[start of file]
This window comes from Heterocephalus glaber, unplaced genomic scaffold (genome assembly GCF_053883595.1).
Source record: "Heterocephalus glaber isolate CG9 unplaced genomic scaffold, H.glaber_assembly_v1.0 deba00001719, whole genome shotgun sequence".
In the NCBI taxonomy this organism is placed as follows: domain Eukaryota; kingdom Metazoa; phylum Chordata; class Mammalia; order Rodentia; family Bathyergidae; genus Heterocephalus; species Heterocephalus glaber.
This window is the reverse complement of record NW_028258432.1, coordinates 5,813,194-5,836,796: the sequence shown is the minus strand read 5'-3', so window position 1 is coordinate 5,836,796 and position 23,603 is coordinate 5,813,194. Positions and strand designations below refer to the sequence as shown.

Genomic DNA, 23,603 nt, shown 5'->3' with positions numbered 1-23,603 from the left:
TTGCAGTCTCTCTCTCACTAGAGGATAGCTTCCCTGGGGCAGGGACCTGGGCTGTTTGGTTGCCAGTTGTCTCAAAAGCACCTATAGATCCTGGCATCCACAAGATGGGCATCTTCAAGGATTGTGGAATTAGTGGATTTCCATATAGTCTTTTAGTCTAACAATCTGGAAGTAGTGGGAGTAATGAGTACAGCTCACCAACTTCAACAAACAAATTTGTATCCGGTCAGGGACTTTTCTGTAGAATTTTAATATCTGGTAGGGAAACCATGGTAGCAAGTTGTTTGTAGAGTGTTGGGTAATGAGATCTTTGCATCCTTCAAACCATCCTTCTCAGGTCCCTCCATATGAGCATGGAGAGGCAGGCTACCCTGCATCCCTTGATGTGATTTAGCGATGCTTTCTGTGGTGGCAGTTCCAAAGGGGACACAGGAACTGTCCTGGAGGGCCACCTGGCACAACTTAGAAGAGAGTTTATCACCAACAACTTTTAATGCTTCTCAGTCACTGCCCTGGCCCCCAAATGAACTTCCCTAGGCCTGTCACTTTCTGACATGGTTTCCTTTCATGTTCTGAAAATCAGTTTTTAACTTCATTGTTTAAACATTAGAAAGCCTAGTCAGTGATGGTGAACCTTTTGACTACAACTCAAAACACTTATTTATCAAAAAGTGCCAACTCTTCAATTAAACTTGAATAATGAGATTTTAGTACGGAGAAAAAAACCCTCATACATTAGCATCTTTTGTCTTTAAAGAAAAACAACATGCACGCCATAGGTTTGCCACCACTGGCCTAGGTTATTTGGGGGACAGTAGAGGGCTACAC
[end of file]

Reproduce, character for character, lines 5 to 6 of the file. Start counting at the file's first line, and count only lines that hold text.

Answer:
Genomic DNA, 23,603 nt, shown 5'->3' with positions numbered 1-23,603 from the left:
TTGCAGTCTCTCTCTCACTAGAGGATAGCTTCCCTGGGGCAGGGACCTGGGCTGTTTGGTTGCCAGTTGTCTCAAAAGCACCTATAGATCCTGGCATCCACAAGATGGGCATCTTCAAGGATTGTGGAATTAGTGGATTTCCATATAGTCTTTTAGTCTAACAATCTGGAAGTAGTGGGAGTAATGAGTACAGCTCACCAACTTCAACAAACAAATTTGTATCCGGTCAGGGACTTTTCTGTAGAATTTTAATATCTGGTAGGGAAACCATGGTAGCAAGTTGTTTGTAGAGTGTTGGGTAATGAGATCTTTGCATCCTTCAAACCATCCTTCTCAGGTCCCTCCATATGAGCATGGAGAGGCAGGCTACCCTGCATCCCTTGATGTGATTTAGCGATGCTTTCTGTGGTGGCAGTTCCAAAGGGGACACAGGAACTGTCCTGGAGGGCCACCTGGCACAACTTAGAAGAGAGTTTATCACCAACAACTTTTAATGCTTCTCAGTCACTGCCCTGGCCCCCAAATGAACTTCCCTAGGCCTGTCACTTTCTGACATGGTTTCCTTTCATGTTCTGAAAATCAGTTTTTAACTTCATTGTTTAAACATTAGAAAGCCTAGTCAGTGATGGTGAACCTTTTGACTACAACTCAAAACACTTATTTATCAAAAAGTGCCAACTCTTCAATTAAACTTGAATAATGAGATTTTAGTACGGAGAAAAAAACCCTCATACATTAGCATCTTTTGTCTTTAAAGAAAAACAACATGCACGCCATAGGTTTGCCACCACTGGCCTAGGTTATTTGGGGGACAGTAGAGGGCTACAC